Please use this identifier to cite or link to this item: http://hdl.handle.net/2381/39782
Title: The Role of Active Site Flexible Loops in Catalysis and of Zinc in Conformational Stability of Bacillus cereus 569/H/9 β-Lactamase
Authors: Montagner, Caroline
Nigen, Michaël
Jacquin, Olivier
Willet, Nicolas
Dumoulin, Mireille
Karsisiotis, Andreas Ioannis
Roberts, Gordon C. K.
Damblon, Christian
Redfield, Christina
Matagne, André
First Published: 27-May-2016
Publisher: American Society for Biochemistry and Molecular Biology
Citation: Journal of Biological Chemistry, 2016, 291 (31), pp. 16124-16137
Abstract: Metallo-β-lactamases catalyze the hydrolysis of most β-lactam antibiotics and hence represent a major clinical concern. The development of inhibitors for these enzymes is complicated by the diversity and flexibility of their substrate-binding sites, motivating research into their structure and function. In this study, we examined the conformational properties of the Bacillus cereus β-lactamase II in the presence of chemical denaturants using a variety of biochemical and biophysical techniques. The apoenzyme was found to unfold cooperatively, with a Gibbs free energy of stabilization (ΔG0) of 32 ± 2 kJ·mol−1. For holoBcII, a first non-cooperative transition leads to multiple interconverting native-like states, in which both zinc atoms remain bound in an apparently unaltered active site, and the protein displays a well organized compact hydrophobic core with structural changes confined to the enzyme surface, but with no catalytic activity. Two-dimensional NMR data revealed that the loss of activity occurs concomitantly with perturbations in two loops that border the enzyme active site. A second cooperative transition, corresponding to global unfolding, is observed at higher denaturant concentrations, with ΔG0 value of 65 ± 1.4 kJ·mol−1. These combined data highlight the importance of the two zinc ions in maintaining structure as well as a relatively well defined conformation for both active site loops to maintain enzymatic activity.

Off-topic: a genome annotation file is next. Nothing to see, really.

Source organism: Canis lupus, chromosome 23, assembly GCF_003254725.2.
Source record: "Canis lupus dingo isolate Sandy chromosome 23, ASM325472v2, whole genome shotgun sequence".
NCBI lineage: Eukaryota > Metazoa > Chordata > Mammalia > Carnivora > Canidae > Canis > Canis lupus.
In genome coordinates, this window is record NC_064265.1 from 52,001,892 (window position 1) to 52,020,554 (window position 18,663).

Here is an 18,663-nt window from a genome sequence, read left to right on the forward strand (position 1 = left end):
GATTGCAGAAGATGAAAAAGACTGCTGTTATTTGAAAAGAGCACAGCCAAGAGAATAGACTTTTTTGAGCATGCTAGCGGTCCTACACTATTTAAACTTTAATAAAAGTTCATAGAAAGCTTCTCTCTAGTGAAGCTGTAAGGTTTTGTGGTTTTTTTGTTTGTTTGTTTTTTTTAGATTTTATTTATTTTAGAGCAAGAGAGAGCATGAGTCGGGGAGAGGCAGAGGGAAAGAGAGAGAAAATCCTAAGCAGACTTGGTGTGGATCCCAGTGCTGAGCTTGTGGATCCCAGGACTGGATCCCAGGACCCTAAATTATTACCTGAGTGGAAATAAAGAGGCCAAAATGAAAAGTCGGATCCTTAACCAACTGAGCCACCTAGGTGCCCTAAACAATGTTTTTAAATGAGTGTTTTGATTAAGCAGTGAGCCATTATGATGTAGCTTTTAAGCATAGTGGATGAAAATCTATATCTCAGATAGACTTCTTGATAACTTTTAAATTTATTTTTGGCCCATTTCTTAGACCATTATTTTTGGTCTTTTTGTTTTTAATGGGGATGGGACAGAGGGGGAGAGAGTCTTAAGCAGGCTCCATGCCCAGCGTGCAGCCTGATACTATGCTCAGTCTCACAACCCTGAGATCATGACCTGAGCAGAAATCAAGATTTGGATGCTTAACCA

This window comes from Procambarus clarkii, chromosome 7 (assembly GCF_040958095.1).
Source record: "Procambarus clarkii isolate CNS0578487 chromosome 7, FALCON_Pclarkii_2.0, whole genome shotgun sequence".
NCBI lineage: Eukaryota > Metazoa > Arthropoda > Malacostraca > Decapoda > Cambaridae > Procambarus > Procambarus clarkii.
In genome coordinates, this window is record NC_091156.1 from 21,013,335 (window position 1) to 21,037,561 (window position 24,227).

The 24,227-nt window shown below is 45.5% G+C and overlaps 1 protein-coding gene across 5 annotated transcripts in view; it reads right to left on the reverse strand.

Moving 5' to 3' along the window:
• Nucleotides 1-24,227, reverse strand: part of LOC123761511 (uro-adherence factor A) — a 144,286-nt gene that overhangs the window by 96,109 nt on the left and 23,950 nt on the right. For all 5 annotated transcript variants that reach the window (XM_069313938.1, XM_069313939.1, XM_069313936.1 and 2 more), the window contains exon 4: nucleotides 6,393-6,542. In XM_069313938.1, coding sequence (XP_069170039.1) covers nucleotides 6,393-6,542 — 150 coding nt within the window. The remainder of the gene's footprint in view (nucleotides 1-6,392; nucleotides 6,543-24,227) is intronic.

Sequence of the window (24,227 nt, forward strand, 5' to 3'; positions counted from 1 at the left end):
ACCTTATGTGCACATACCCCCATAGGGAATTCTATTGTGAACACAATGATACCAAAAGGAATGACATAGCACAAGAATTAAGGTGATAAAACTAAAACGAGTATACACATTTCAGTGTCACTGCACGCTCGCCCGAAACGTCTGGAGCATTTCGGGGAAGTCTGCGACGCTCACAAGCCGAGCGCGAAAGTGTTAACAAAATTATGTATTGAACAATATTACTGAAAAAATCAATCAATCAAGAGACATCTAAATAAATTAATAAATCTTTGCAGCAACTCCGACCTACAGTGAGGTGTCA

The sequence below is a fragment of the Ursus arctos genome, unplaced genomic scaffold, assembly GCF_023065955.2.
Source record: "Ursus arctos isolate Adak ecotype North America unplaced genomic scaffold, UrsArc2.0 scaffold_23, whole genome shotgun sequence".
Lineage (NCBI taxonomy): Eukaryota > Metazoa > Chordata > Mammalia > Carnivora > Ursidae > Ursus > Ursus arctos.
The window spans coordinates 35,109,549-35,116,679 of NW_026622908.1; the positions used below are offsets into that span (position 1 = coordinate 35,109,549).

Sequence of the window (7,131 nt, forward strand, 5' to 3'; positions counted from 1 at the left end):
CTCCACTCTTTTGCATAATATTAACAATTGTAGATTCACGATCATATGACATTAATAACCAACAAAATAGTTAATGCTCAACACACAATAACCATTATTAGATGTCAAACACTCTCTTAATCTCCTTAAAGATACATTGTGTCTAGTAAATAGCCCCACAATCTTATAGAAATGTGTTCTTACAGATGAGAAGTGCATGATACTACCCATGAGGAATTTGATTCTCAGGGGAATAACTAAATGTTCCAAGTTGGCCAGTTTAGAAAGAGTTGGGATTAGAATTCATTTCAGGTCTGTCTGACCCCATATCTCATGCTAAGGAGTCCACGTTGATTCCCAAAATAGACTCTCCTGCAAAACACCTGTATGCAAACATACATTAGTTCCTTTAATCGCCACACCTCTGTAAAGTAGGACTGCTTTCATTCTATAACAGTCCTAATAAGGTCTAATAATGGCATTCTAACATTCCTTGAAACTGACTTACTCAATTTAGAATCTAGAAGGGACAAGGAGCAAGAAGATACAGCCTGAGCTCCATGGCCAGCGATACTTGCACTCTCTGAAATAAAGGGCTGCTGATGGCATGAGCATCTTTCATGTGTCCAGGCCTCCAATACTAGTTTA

DOI Link: 10.1074/jbc.M116.719005
ISSN: 0021-9258
eISSN: 1083-351X
Links: http://www.jbc.org/content/291/31/16124
http://hdl.handle.net/2381/39782
Version: Publisher Version
Status: Peer-reviewed
Type: Journal Article
Rights: Copyright © 2016 The American Society for Biochemistry and Molecular Biology, Inc. Deposited with reference to the publisher’s open access archiving policy.
Appears in Collections:Published Articles, Dept. of Biochemistry

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